Sterling resident Byron Andrews works in rescue services by day and as a volunteer rescue chief during his off hours.
"I look at being a member of a rescue squad as an avocation and a vocation," said Andrews, a paid captain and 20-year employee in Alexandria and a nine-year chief of the Sterling rescue squad.
Andrews volunteers from "a sense of dedication and commitment to the organization. It's where my roots are," he said.
On July 1, Gov. Mark Warner (D) appointed Andrews to the State Emergency Medical Services Advisory Board, an advisory panel for the state office of Emergency Medical Services (EMS) that is responsible for training and certifying rescue workers and licensing EMS agencies and vehicles. The panel, which meets on a quarterly basis, provides the state with advise on programs and policies related to Emergency Medical Services.
"As an administrator, as a provider on the street, I have a pulse as to what's going on day in and day out on EMS issues," Andrews said, adding that as a board member, he hopes to impact policies to reflect what happens on the street, or the daily operations of rescue services. "I hope to have an impact in providing what the agencies in Virginia want and need."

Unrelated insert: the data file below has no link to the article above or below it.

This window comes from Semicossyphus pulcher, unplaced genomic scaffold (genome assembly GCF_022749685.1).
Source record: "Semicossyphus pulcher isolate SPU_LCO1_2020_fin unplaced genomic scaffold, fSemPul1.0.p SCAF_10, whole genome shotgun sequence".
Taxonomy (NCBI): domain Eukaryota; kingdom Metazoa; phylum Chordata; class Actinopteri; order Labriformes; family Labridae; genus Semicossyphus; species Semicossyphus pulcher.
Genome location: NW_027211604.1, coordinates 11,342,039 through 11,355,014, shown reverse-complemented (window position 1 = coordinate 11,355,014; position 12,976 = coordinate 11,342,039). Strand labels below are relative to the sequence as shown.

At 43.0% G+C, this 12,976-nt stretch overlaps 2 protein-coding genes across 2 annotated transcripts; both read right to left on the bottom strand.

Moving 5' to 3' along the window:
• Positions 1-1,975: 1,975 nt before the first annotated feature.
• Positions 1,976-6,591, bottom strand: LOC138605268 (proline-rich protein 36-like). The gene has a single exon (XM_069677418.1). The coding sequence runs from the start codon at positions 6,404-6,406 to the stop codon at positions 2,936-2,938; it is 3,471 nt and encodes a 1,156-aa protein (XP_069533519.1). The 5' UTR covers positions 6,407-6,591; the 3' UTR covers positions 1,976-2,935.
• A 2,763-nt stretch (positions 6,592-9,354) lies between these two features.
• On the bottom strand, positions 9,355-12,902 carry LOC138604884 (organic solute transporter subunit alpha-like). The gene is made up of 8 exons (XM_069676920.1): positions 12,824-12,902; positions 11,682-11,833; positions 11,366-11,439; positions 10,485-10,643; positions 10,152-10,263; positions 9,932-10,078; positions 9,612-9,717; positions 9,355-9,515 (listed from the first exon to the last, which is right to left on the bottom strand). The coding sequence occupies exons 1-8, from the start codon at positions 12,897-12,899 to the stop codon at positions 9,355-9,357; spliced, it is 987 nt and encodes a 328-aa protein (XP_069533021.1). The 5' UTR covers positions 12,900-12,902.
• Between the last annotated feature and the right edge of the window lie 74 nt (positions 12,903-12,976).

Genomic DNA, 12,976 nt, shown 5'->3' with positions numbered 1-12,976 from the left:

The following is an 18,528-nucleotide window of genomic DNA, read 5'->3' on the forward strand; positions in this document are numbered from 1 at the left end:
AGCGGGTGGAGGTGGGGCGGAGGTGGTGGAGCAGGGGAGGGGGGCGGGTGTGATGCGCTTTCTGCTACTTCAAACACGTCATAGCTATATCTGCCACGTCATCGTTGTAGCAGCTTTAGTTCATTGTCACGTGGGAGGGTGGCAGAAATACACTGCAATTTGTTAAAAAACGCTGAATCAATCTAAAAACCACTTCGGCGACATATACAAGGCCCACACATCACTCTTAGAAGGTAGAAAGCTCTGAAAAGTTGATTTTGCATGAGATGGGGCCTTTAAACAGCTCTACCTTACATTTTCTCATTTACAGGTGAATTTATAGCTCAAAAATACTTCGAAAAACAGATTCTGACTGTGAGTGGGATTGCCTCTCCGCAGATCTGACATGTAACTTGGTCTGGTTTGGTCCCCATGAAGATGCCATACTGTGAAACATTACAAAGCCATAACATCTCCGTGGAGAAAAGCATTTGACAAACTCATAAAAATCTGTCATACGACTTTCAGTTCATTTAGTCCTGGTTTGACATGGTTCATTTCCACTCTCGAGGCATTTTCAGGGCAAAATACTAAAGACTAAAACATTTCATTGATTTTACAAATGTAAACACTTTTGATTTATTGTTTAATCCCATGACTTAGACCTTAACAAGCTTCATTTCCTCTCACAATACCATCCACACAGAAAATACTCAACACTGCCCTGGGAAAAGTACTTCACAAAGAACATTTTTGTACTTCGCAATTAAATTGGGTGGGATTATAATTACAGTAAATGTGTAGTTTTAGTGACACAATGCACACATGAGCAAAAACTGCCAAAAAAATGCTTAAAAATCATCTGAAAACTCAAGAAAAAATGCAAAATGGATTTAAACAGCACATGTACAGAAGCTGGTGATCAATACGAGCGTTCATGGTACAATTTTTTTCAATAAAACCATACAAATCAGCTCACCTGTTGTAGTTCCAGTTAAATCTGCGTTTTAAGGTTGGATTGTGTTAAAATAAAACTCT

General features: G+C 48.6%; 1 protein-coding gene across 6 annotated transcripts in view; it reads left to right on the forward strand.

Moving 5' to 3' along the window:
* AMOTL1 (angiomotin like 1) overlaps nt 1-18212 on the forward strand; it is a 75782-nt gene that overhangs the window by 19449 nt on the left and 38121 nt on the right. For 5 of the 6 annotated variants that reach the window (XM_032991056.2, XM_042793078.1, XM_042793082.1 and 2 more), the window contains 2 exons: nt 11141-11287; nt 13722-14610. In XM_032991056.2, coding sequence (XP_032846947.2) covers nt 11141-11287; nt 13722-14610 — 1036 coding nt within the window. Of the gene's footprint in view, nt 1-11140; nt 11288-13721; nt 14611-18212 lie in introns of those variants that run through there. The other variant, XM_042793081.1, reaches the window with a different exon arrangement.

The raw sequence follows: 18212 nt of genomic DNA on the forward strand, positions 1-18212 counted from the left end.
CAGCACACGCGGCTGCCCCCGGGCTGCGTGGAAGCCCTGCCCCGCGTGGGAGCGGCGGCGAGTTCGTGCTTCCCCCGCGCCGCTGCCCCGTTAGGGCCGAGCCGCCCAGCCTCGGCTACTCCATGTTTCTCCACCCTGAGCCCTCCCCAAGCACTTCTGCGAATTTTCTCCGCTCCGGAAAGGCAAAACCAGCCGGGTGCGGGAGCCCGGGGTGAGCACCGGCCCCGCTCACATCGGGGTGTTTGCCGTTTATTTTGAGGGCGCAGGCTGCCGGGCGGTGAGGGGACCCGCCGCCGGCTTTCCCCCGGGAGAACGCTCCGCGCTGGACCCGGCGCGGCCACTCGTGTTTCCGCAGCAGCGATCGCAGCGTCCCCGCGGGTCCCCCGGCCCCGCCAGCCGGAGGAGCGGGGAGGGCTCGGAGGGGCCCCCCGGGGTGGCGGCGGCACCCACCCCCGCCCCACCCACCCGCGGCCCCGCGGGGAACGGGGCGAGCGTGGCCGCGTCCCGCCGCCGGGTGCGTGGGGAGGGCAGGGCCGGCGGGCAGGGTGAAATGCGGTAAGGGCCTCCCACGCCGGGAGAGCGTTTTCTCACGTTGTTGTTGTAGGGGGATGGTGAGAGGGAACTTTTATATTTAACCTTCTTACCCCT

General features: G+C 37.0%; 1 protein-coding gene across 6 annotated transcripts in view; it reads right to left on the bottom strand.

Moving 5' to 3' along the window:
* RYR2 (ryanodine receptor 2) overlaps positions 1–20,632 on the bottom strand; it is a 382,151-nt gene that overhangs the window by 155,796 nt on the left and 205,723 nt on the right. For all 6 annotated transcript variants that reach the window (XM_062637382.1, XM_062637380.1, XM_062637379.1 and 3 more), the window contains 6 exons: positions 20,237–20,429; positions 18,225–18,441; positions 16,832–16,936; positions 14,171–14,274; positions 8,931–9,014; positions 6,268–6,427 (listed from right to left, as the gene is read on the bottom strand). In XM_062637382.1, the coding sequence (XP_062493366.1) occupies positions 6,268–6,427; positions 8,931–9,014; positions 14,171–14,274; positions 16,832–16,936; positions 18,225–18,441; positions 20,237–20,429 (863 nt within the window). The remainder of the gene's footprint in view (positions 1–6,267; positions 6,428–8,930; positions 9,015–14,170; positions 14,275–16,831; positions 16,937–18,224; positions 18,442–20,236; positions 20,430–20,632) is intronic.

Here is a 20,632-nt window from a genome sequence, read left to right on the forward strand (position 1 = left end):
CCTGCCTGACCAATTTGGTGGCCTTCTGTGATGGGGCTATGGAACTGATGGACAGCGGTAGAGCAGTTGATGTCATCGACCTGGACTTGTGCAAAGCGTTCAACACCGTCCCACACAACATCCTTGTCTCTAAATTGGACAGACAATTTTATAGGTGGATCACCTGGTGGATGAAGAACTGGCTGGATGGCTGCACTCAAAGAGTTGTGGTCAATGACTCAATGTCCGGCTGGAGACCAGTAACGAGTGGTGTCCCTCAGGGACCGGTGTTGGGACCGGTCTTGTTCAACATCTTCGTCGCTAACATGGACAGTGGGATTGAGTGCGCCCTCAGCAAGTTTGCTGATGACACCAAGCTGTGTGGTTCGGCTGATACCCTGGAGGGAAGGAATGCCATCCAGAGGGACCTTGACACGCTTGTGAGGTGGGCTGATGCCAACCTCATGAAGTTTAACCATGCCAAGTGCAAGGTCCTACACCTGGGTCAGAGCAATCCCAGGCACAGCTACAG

FOR THE PAST three years, Andrews has served as a member of the state Financial Assistance Review Committee (FARC), a position that helped him get appointed to the state board, he said. FARC distributes funds from the vehicle register fund to fund EMS agencies and their proposed projects. Andrews was appointed to a second three-year term to serve as chairman of the five-person panel.
"These individuals bring a wealth of experiences to their positions," said Warner about appointing Andrews and the other appointments he made earlier this year, according to a statement.
Andrews started volunteering with the Sterling Volunteer Rescue Squad in 1978, becoming an official member a year later when he was 16 and had completed his emergency medical technician certification.
In 1988, Andrews became volunteer chief of the rescue squad, taking two three-year hiatuses, the first in 1993 and the second in 2000. "I got bit by the bug," he said. "It's a challenge. Every single incident is different. You're required to think fast, act fast."
Andrews started out as a dispatcher, staying in the position for more then two years before he began moving up through the ranks and earning a long list of certifications, including advanced life support, cardiac technician, hazardous materials specialist and instructor 4, the highest level of certification in instruction. He also is certified as a fire officer, able to teach personnel management, budgeting, planning, daily operations and scene operations.
"I like going out teaching and helping departments provide better service to their communities. It's rewarding. I really enjoy it," said Andrews, who has taught statewide and in the United States and abroad. He is a Virginia native who has lived in Sterling for the past 22 years.